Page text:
Also read:

The Urban Beekeeper and Bee Journal: review by Ian Douglas
Sean Borodale biography

More goodbeereads!

A Honey of a Good Book: review of The Beekeeper’s Bible by The Garden Diaries
‘Travels in Blood and Honey: Becoming and beekeeper in Kosovo’ review by Adventuresinbeeland’s blog
On the trail of honey and dust in Rome

My book reviews are collected on my blog page here.


18 thoughts on “Poems written at the hive

  1. i would love to read this book. I love poetry and I myself have attempted to write a couple of poems about bees, but now I have my own hives, I would like to do some closer round the year observations too.
    Unfortunately my attempt at ‘becoming’ a bee-keeper did not go too well yesterday. I misunderstood what my neighbour asked me to do (my french is obviously not as good as I had imagined) and put the sugar syrup in the wrong hive. He was not very happy with me. I was not very happy with myself. At the moment I just want to dig myself a hole and crawl in it.

    I just want everything to go well in my first year as a beekeeper but I really feel that I have let them down right now and let myself down too 😦

    anyway, thanks for the lovely post and gorgeous photos too,

    • Hi Louisa, you are too hard on yourself, everyone makes mistakes in their first few years of beekeeping. I know beekeepers who have been doing this for decades and they still make mistakes. I don’t think I could do beekeeping instructions in French!

      Poetry is a beautiful expression of the craft, I hope you read this book it will inspire you 🙂 I can’t write poetry at all so I am full of admiration for someone who can bee-keep and write poems at the same time.

      How are your hives doing this year? What sort of bees do you have 🙂

      • we have abeilles noires – which I assume are black bees? my neighbour tells me they are European, but I do not know much more than that. We have them positioned next to an old apple tree and we have caught two swarms from the two original hives already from this tree since May, so now we have four hives. I really do not know much about beekeeping yet, I am just watching my neighbour like a hawk, as I do not understand everything he tells me – I have no idea of the names of things in English!!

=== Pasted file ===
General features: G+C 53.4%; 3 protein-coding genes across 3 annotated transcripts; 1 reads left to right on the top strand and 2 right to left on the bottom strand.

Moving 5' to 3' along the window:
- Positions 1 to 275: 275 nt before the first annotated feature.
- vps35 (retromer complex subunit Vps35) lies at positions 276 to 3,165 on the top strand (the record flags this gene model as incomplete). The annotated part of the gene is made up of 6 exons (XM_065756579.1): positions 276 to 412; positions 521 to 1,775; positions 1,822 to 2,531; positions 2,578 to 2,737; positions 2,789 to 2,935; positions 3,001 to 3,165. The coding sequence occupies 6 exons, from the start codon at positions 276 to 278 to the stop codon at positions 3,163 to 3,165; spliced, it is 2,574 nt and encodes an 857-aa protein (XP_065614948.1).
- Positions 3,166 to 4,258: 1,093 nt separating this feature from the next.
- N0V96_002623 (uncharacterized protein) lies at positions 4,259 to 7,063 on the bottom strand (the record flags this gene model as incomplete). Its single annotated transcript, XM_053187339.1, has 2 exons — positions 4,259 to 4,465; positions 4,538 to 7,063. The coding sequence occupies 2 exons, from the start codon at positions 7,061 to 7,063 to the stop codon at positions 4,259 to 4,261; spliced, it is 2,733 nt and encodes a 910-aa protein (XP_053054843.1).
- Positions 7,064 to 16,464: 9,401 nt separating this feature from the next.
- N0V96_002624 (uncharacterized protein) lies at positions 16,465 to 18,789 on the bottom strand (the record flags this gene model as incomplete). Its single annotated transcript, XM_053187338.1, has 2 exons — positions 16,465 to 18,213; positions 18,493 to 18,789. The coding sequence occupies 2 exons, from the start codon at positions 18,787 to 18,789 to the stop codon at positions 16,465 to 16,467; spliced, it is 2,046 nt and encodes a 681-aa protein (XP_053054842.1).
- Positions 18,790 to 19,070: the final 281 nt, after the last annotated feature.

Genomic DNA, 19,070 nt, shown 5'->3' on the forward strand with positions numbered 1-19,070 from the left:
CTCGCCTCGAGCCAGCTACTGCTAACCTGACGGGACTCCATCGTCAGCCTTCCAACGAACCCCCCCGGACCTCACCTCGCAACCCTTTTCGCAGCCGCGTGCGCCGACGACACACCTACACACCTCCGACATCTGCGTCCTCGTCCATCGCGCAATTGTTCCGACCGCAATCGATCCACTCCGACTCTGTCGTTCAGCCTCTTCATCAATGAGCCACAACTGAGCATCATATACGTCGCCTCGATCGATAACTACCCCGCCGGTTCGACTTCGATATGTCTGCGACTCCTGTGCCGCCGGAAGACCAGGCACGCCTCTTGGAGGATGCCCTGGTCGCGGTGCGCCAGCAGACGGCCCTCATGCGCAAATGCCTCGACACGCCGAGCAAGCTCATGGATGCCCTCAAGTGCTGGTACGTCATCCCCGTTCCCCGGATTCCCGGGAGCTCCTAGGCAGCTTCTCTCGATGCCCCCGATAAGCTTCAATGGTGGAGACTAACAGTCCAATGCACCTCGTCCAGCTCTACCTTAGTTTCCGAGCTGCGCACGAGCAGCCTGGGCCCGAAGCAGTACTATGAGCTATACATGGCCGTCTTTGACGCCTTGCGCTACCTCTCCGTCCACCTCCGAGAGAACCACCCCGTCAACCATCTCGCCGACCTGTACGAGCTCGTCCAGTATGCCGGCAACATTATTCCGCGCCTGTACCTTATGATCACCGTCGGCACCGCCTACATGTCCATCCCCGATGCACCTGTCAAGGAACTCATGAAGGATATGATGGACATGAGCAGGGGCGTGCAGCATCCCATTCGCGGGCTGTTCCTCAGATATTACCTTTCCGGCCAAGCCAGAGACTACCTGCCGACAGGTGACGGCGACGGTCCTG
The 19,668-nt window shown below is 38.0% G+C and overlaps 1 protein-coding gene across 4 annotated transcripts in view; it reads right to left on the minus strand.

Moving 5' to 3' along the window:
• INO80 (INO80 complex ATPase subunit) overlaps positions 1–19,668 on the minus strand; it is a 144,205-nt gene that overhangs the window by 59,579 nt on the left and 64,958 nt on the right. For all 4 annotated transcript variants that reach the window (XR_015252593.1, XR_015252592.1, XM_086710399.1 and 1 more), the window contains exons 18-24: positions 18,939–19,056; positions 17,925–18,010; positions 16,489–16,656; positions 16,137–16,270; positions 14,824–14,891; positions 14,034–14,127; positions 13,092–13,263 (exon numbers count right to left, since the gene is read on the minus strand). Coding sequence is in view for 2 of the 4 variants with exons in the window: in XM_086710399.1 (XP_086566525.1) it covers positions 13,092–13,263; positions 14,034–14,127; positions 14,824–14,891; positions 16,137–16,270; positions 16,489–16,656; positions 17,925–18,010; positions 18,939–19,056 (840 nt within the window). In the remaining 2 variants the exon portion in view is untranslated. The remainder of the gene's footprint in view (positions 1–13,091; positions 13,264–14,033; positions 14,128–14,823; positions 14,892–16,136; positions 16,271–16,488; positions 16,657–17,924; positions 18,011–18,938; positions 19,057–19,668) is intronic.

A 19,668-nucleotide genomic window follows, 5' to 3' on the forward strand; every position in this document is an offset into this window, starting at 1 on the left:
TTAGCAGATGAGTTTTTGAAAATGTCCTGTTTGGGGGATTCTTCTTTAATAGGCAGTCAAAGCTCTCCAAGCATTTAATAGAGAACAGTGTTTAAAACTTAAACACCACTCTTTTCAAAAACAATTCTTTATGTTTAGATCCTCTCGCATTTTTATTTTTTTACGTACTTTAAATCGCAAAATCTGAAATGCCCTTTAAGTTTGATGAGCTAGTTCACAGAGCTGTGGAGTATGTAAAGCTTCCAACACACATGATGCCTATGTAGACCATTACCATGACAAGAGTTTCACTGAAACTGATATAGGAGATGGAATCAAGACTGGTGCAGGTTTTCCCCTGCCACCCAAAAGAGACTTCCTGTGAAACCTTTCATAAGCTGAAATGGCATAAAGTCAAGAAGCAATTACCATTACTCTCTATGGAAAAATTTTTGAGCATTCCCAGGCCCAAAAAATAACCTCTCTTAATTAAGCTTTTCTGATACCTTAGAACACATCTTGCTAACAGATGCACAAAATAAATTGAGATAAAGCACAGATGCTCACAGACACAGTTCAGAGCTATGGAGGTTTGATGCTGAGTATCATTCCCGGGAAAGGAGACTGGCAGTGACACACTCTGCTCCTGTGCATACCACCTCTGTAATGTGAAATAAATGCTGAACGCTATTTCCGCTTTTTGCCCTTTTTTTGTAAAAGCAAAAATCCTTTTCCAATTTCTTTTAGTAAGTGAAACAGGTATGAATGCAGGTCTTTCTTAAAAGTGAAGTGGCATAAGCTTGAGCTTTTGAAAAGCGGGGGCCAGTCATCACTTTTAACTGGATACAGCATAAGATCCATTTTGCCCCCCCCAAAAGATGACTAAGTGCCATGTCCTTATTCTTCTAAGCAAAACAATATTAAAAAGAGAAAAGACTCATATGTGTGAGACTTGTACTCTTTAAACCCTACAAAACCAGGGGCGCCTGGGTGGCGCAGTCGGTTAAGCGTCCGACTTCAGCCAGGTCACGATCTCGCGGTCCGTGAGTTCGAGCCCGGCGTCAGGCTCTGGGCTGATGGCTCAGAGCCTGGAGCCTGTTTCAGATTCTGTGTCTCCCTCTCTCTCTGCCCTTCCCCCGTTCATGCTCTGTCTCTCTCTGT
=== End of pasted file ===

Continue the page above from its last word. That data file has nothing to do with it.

My neighbour learnt his skills from his father and beekeeping has been in his family for generations here in the mountains, so he is a fantastic source of info, esp. when I get to watch him extract the honey next year.

        Our other neighbour who is 80 tells the weather forecast on local radio from the information his bees give him – isn’t that fantastic? he predicted the first snow three years ago on exactly the right date – it was an unusually late date – and everybody thought he had finally lost it until his prediction came true!

        I have written more about my recent bee saga on my other blog : http://snowflakesonourtongues.com if you are interested. I may post some bee poetry there, but it is primarily for photography at the moment as I have just bought a new camera 😉 (i love your b and w photos btw!)

      • Everything sounds better in French – ‘abeilles noires’ – enchanting! I love the story of the 80-year-old neighbour who forecasts weather by the bees. There’s a blog post in that story!

        Congratulations on your new camera, what type is it? I bought a new camera this year and am having lots of fun taking photos of bees, flowers, bees… Bees are great for macro shots if you can get close enough, and if they stay still!

        I am following your beekeeping in France. It sounds like an amazing adventure 🙂

    • Thanks, Amy. I was going for the nostalgia of b/w photos with poetry but liked how they turned out. Thinking of doing an end-of-season gallery post in colour and b/w of my favourite bee photos this year. Some of the nature shots on your blog would look very dramatic in b/w. 🙂

  2. A connection formed with and amongst nature is a beautiful and spiritual experience; no matter the form. Thank you for bringing this collection to my attention. As a lover of nature and a poet myself, I fully intend to pick up a copy of Bee Journal to explore 🙂